Man Killed By Daughter’s Pit Bulls In Own Home – #2 USA Fatality in 2010

As of this writing, it has been reported that Johnny Wilson, 56, a resident of Chicago Illinois, was killed in his own home by pit bulls being raised by his daughter. There were no witnesses to the attack. (To read more, click here.)

The immediate question is whether the dog is actually killed the man. He was found with numerous bite marks on his body, and authority said that he suffered massive head, chest and upper body trauma. There were 4 adult pit bulls and 2 puppies in the home. However, in the past few years there have been one or 2 cases where people have not been attacked by dogs, but have collapsed as a result of medical conditions, and then were chewed by the dogs. There will be an autopsy later today to determine what exactly happened in this case.

The Director of the Animal Care and Control office was quoted as saying,”dogs don’t normally attack people in their own homes, so there’s a lot to investigate.” That statement is inaccurate and misleading. Going back only one year, the majority of fatal dog attacks in 2009 took place either inside the victim’s home, in his own backyard, or inside the residence of a babysitter or neighbor. A number of victims were killed by their own dogs in their own home.

It is important for the public to understand that the dog bite problem is not caused by stray dogs, but by dogs that we and our neighbors own. Approximately 75% of all dog attacks are inflicted by dogs belonging to the victim’s family, friends, relatives and neighbors. It is important to know this because owning the dog means owning the problem, and owning the solution too. In other words, when it is fully understood that the problem dogs belong to ordinary people — not monster dogs, not criminals — we can start working on ordinary solutions.

The story of Johnny Wilson’s death presents a lot of instructive material, even before all the facts are known. Let’s start with the number of dogs that were involved: four. It is well known that an increase in the number of dogs brings an increase in the amount of risk. More than one dog is a danger factor according to the Dog Attack Danger Scale.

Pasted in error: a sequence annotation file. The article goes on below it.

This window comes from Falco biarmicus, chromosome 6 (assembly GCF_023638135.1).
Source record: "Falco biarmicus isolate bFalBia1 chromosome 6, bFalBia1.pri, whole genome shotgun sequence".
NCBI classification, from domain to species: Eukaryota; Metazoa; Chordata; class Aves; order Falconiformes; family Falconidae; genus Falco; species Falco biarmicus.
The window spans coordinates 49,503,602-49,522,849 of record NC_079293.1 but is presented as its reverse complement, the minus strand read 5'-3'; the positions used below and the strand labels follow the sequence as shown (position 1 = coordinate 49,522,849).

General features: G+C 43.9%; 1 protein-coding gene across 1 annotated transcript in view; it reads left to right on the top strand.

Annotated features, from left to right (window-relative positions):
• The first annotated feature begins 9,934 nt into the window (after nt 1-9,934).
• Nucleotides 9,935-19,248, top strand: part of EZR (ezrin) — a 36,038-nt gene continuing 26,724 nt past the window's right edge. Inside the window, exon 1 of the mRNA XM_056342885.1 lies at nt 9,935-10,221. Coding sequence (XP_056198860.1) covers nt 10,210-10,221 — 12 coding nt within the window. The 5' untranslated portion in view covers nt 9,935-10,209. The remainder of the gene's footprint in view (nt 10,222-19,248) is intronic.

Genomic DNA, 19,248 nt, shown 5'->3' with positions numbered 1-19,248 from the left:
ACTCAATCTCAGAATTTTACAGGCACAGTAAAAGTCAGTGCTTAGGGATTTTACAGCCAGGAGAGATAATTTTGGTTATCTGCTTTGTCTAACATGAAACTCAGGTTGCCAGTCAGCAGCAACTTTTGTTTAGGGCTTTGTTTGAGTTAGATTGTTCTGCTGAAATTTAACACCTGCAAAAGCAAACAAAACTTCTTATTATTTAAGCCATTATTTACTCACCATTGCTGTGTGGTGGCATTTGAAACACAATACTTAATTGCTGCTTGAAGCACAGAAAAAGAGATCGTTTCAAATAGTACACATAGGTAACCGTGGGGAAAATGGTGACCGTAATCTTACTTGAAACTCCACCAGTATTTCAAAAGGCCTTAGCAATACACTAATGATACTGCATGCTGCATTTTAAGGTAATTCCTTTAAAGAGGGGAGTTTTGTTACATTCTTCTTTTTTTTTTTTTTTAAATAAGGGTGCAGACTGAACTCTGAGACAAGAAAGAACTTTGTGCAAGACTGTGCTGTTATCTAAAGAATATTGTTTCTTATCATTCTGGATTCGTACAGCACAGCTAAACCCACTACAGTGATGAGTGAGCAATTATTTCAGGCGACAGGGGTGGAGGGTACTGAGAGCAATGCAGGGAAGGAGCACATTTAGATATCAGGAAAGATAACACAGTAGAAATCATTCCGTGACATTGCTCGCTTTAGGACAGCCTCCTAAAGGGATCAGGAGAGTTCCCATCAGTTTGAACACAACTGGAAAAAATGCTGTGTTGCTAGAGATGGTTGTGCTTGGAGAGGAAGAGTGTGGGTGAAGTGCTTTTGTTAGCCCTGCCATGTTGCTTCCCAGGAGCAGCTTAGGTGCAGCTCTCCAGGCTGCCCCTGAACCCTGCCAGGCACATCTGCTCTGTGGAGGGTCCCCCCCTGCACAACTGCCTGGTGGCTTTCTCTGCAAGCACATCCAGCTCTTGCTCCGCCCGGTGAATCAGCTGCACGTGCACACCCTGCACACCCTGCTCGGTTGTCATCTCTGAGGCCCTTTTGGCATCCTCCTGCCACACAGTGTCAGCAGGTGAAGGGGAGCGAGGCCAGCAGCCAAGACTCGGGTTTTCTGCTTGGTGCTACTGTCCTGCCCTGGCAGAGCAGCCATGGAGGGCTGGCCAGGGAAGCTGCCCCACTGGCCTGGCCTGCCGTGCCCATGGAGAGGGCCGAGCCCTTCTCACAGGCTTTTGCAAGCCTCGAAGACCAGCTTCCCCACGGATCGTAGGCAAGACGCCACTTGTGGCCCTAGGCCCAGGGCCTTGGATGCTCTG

These were pit bulls. This breed presents a higher risk of injury and death than other breeds. The presence of a pit bull, or more than one, also is a danger factor according to the Dog Attack Danger Scale.

The daughter was breeding these dogs. Puppy mills and backyard breeding may account for the increased violence that has been noted in pit bulls and a number of other breeds in recent years. When there is an unusual demand for a certain type of dog, the less ethical breeders and the backyard breeders focus on sales; these types of breeders are unconcerned about undesirable characteristics (such as aggression) of their breeding stock and their puppies. Therefore the breed can change very rapidly, and for the worse.

The solutions are as follows. If you are going to have more than one dog, they need to be controlled more stringently, in a manner appropriate for your household and circumstances. If the 4 dogs are pit bulls, they might be appropriate in an apartment building, and a good degree of control and confinement would be appropriate for a home. And as for breeding, well, that is a serious occupation that requires education and discretion.

From a legal standpoint, the number of dogs living in a place, and the breeding of dogs, can be controlled by zoning laws coupled with stringently enforced, dog licensing ordinances.

It is best to derive from these incidents as much detail as possible, so that we can make necessary corrections in our own behavior and laws. It is not enough to simply chalk this up to yet another pit bull homicide. Like most of the dogs that bite and even kill, these dogs had an owner. Dog owners control the extent of the dog bite epidemic, and ultimately can make things better or worse for our communities.